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xeon 5160 3 GHz and gigabyte GA-7VCSV-RH board problems

 
 
derf109@gmail.com
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      06-09-2007, 05:00 AM
Here's what I have:

Xeon 5160 3.0 GHZ CPU (just one)
Gigabyte GA-7VCSV-RH board
2 GB Kingston RAM
PC Power Cooling 'Silencer 610' power supply

Power into the board with CPU and memory (no PCI cards) via connecting
both
24-pin cable and aux power cable: nothing.

Unplug 24-pin cable and plug it into a power supply tester: all lights
come on fine.
Leave aux cable in, keep 24-pin cable in tester: system turns on (CPU
fan spins,
no video though).

I've replaced the board once. Can't be a bad board.
PC Power Cooling people tell me PS is OK, tester verifies this.

What else could the problem be?
Do I HAVE to put 2 Xeon 5160s in the board? Currently I'm using only
one (yes,
it's in the right socket and in the correct orientation).
Or is this 5160 not compatible with the board?
Gigabyte said it was.
Or is it just a bad CPU? How can I test THAT without getting the
whole system to work
to begin with?

Thanks in advance

 
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Arno Wagner
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      06-09-2007, 11:06 AM
In comp.sys.ibm.pc.hardware.misc (E-Mail Removed) wrote:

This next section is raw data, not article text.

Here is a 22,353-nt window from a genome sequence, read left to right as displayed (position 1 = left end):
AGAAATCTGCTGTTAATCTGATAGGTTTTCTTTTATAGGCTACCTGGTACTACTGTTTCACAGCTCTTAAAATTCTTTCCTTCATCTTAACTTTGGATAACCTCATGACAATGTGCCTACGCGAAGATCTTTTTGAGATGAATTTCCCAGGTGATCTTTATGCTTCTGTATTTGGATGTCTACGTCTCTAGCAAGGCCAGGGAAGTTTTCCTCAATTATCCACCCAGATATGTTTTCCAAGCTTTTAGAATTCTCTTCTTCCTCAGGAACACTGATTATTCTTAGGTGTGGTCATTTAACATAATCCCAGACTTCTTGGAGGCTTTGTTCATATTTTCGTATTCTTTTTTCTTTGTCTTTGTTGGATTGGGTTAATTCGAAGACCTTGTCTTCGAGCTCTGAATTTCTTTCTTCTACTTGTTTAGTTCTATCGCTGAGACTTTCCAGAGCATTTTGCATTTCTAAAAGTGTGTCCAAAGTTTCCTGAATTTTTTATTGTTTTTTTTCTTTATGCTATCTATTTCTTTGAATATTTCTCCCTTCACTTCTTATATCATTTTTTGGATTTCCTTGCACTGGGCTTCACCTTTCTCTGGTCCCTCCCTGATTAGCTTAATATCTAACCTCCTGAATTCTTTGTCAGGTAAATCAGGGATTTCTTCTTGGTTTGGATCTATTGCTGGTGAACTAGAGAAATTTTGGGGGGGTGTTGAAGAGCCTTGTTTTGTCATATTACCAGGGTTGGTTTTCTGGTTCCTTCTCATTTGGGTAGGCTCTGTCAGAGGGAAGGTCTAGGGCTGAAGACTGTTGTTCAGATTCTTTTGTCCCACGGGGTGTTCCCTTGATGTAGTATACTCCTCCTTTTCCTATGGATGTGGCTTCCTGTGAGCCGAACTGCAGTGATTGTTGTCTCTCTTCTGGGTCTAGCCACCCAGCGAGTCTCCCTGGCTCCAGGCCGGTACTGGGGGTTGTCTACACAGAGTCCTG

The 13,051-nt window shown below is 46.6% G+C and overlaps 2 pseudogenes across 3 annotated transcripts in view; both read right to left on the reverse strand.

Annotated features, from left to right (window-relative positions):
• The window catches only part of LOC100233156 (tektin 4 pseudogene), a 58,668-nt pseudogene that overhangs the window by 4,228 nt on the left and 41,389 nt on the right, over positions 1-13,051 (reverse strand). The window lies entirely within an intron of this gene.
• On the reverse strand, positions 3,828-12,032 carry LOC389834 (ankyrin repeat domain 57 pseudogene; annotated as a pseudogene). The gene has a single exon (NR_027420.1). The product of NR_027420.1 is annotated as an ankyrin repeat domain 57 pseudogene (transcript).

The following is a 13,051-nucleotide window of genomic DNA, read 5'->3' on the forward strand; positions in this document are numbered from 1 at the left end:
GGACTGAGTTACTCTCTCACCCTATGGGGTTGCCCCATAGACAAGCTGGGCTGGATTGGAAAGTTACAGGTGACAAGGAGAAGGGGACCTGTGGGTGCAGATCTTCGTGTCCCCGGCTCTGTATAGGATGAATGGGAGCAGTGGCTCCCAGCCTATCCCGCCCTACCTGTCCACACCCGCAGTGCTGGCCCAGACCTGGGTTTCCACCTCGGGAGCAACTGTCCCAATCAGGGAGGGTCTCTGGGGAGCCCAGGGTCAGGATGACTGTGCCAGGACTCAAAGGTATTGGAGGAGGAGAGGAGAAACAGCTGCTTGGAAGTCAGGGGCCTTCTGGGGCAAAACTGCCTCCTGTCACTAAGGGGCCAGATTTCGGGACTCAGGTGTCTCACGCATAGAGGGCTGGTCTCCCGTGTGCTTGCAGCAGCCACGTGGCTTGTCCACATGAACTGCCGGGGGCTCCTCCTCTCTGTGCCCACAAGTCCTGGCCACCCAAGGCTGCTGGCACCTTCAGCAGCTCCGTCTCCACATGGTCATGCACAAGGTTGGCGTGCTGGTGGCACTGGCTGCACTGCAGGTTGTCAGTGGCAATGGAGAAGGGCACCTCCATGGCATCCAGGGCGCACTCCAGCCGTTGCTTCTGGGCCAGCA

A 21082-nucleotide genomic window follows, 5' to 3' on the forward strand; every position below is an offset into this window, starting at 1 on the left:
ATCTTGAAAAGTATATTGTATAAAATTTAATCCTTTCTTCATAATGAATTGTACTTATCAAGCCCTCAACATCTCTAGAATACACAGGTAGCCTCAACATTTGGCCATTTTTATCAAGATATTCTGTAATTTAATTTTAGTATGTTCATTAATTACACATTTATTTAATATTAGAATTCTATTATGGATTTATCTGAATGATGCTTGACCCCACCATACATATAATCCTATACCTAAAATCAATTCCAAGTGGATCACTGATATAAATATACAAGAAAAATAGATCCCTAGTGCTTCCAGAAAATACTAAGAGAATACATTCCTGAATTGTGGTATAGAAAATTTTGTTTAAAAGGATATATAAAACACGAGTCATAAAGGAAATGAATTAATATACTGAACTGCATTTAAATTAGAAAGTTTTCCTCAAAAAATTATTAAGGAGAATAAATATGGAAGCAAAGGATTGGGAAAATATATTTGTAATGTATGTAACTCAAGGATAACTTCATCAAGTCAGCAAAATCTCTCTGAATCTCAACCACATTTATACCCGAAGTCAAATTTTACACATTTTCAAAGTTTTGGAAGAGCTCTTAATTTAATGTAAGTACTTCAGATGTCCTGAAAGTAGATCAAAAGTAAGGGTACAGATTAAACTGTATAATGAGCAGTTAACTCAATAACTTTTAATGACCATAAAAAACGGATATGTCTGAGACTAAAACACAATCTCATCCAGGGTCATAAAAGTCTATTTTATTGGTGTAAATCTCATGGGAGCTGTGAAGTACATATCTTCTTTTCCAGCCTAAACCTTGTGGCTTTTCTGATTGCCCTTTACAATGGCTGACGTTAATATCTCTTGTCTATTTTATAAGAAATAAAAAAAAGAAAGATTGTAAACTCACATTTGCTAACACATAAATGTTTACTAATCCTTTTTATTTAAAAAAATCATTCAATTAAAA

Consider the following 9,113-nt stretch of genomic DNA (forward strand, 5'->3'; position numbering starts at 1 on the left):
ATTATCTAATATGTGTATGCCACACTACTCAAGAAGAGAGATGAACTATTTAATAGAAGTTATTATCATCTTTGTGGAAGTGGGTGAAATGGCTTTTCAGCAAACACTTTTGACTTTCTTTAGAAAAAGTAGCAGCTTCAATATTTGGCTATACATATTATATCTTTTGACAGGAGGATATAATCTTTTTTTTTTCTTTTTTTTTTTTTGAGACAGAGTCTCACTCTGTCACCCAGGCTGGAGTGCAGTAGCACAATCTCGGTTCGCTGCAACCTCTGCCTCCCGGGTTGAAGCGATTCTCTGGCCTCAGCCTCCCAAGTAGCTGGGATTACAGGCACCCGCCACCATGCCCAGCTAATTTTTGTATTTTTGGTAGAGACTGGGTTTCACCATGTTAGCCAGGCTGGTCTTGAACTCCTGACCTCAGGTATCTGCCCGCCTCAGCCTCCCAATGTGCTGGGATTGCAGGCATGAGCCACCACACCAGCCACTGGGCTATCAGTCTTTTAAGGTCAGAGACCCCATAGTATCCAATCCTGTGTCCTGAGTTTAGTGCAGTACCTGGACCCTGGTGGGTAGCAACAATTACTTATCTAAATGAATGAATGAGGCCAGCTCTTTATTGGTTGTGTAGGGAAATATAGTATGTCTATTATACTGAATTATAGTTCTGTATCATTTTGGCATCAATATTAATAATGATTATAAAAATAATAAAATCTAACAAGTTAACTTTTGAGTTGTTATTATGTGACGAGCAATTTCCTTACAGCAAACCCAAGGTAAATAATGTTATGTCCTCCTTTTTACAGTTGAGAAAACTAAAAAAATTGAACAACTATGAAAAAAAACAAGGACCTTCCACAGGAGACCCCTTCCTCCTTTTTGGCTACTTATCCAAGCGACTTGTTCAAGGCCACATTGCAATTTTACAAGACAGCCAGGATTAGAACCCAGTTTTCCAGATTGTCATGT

> Here's what I have:


> Xeon 5160 3.0 GHZ CPU (just one)
> Gigabyte GA-7VCSV-RH board
> 2 GB Kingston RAM
> PC Power Cooling 'Silencer 610' power supply


> Power into the board with CPU and memory (no PCI cards) via connecting
> both
> 24-pin cable and aux power cable: nothing.


> Unplug 24-pin cable and plug it into a power supply tester: all lights
> come on fine.
> Leave aux cable in, keep 24-pin cable in tester: system turns on (CPU
> fan spins,
> no video though).


> I've replaced the board once. Can't be a bad board.
> PC Power Cooling people tell me PS is OK, tester verifies this.


> What else could the problem be?
> Do I HAVE to put 2 Xeon 5160s in the board? Currently I'm using only
> one (yes,
> it's in the right socket and in the correct orientation).
> Or is this 5160 not compatible with the board?
> Gigabyte said it was.
> Or is it just a bad CPU? How can I test THAT without getting the
> whole system to work
> to begin with?


An LED power tester does not tell you enough. For example +5VSB
cpule be too low. Had this recently with a PSU, were +5VSB
only had 4.1V, not enough to turn on the mainboard, but
probably enough fpr a cheap PSU tester, since it will likely
not test this voltage in a meaningful way.

Plug in both connectors to the maonboard and then measure +5VSB
(should be violet). Also, wothout swithcin the board on,
it will likely not do anything. Second step is to connect the
power switch and see whether you can turn it on that way.

Arno
 
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